Shapes in our diagram are now connected to data from our database. Last thing we must do it to add a dynamic graphical indicator to visualize data in most attractive way. We must click a machine shape with linked data and once again use Data tab and click Data Graphics function and create new data graphic. In few clicks we should get a neat light indicator showing if a machine is online.

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The same process must be applied to our ISP, but we must use different indicator – speedometer.
 

Last step in Microsoft Visio is to export the diagram to w VDW file. To do this, we must save the diagram as a Web Drawing. Once it is exported it must be uploaded to a SharePoint document library. For this we can use a site template named Visio Process Repository and a library Process Diagrams that is created in the site.  Now we can click the diagram and it will be visualized in the web browser.
 

Using the diagrams is limited by various settings. It is good to know about some of them, as we might be surprised when for example we will try to refresh the diagram and nothing will happen. It is because of Minimum and Maximum Cache Age that defines times between which refresh is possible. Also you are able to define maximum web drawing size, timeout periods for operations inside diagrams. Those settings are global for the service and available through Central Administration.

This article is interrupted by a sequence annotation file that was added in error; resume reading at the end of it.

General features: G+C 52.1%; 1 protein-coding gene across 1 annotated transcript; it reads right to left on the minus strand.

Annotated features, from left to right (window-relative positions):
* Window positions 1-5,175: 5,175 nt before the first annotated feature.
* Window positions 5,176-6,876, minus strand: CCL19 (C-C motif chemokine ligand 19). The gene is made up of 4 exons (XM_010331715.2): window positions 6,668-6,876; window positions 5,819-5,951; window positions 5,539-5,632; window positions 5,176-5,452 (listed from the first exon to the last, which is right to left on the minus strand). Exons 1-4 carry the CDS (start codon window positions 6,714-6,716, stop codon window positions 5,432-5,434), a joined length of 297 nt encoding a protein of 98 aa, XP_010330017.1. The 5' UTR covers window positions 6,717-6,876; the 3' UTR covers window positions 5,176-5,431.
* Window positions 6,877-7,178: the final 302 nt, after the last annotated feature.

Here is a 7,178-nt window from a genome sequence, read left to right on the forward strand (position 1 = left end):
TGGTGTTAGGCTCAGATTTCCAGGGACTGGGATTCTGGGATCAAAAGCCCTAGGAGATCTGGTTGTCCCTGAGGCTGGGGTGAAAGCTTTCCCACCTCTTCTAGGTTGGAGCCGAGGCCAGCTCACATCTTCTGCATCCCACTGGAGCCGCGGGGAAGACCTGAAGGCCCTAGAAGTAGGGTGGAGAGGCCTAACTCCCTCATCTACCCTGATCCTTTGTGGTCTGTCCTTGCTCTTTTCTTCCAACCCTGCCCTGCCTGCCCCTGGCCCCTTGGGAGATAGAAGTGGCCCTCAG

SharePoint Visio Services with Microsoft Office Visio application gives us a powerful tool. Diagrams can be visualized by web browser using SharePoint Server Visio Services. Data can be presented in another, more attractive way. From the other side all that is presented is basically in read only mode. There are no modifications available, so anything you would like to modify, forces you to use the Office application.  But most of all, it is another tool in your hand and if used wisely, it can bring profits to your company.
 

alt About author:
Michał Bojko -  Microsoft SharePoint Server MVP, organizer of Time For SharePoint conferences, Time For SharePoint Punch and many other community online and offline events. Professionally project manager, business consultant and a trainer with speciality in team management and process management. Uses SharePoint in day by day work, together with Project Server and SQL Server.